As GE prepares to open its new solar thin-film manufacturing facility in Denver, the company is marketing its product to the most likely of buyers—its wind customers.
Invenergy announced plans last week to install 23 megawatts of GE’s new thin-film solar panels at a 210-megawatt wind farm it operates in Illinois.
“Wind and solar are actually quite complementary,” said Matt Guyette, strategy and marketing leader for GE’s renewable business. “The wind isn’t always blowing, and the sun only shines during the day.”
In fact, the wind tends to be strongest at night, which makes solar generation an ideal balance to wind generation, Guyette said. Together the two can make up for some of each other’s inconsistencies, eliminating one of the greatest fears most utility companies face when considering renewable energy generation.
“Both go into regions where the market wants renewables,” Guyette said. “That makes them attractive in the same places.”
GE supplies more than a quarter of the world’s power generation equipment, and Guyette said the company has added solar simply because it wants to continue supplying what its customers need and are looking to add.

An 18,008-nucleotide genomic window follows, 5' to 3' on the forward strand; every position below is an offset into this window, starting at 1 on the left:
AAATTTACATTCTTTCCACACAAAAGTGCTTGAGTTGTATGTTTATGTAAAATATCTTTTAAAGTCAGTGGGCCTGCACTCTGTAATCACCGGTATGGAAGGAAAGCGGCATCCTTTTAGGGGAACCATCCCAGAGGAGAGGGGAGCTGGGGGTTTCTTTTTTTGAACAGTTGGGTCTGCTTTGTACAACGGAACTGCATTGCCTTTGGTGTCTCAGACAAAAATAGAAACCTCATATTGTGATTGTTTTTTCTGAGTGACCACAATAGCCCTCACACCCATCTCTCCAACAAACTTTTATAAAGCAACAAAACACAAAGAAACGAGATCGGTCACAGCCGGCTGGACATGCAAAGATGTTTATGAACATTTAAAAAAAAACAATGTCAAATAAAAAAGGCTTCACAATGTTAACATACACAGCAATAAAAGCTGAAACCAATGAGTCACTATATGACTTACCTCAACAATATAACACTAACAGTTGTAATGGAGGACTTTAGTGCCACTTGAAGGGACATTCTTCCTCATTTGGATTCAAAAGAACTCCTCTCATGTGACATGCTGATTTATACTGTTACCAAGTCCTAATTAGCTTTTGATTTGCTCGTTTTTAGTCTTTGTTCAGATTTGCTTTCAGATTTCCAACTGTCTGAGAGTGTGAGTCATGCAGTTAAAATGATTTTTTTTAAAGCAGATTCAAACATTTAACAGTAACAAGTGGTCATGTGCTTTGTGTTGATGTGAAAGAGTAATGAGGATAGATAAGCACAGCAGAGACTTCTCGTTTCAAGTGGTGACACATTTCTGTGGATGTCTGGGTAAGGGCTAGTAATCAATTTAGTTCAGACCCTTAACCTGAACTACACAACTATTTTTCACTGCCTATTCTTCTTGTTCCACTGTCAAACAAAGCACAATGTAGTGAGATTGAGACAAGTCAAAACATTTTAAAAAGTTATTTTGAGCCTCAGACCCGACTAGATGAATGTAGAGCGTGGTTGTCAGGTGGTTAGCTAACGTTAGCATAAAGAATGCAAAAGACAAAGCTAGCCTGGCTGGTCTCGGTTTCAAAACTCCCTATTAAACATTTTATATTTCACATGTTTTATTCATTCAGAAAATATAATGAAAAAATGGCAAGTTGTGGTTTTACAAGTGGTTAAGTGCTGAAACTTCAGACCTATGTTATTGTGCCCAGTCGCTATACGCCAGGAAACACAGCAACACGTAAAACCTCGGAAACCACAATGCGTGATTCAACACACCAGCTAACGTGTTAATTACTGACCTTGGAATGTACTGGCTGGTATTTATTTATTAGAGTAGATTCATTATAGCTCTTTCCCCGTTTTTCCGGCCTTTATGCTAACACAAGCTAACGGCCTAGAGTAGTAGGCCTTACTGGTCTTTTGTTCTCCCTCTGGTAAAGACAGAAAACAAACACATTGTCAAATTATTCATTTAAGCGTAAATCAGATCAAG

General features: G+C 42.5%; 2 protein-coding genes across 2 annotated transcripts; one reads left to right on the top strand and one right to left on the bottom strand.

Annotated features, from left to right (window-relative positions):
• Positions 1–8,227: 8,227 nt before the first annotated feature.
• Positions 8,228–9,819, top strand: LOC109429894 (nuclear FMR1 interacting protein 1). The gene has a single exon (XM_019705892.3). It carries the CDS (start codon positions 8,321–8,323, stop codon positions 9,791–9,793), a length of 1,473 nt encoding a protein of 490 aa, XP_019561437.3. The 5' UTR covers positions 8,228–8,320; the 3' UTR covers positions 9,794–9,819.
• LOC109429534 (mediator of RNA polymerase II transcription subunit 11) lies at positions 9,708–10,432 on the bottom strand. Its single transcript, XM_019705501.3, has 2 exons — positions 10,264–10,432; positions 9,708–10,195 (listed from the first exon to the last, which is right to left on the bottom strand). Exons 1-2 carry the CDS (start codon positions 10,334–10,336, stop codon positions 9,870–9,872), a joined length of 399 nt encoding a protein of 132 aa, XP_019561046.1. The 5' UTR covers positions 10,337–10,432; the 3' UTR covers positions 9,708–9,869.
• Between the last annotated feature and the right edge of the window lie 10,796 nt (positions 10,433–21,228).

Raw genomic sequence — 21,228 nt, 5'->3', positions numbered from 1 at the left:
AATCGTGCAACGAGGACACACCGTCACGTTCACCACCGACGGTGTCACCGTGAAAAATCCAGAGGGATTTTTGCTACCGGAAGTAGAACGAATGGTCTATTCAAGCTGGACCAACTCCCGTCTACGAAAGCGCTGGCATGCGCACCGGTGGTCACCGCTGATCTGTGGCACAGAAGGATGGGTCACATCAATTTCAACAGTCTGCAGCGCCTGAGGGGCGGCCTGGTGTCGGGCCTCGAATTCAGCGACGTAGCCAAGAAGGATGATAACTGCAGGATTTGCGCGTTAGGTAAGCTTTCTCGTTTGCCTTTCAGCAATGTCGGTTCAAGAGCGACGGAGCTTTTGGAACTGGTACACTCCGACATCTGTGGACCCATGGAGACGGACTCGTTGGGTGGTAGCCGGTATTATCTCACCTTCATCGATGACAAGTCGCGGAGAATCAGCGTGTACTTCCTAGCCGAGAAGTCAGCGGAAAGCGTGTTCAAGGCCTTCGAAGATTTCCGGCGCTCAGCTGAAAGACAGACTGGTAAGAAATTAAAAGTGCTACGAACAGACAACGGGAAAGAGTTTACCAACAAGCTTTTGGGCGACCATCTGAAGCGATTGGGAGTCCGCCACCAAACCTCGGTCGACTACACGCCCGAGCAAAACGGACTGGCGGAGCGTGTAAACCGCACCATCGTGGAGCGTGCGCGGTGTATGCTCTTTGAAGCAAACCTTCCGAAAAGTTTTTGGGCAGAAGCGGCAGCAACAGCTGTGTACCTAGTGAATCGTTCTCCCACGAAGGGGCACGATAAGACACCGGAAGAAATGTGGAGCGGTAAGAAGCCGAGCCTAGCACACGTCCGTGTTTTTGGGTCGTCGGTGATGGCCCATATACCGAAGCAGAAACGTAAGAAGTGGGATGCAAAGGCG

“We try to serve our customers the technology they want and what is going to work for them,” he said.
Right now, that means GE expects a growing solar business.
“We’ve been looking at solar for many, many years,” he said. “In 2007 we saw significant growth in the solar market.”
That’s when GE set out to development its own solar manufacturing and sales arm. Its new thin-film manufacturing plant will open in Denver later this year and is expected to hit full capacity—producing more than 400 megawatts a year—by 2013, Guyette said.
Right now, the company is lining up buyers for that product.
Solar is expected to take up a growing market segment just as wind begins to fall off. Many renewable energy developers are bracing for wind subsidies to fall off in 2013.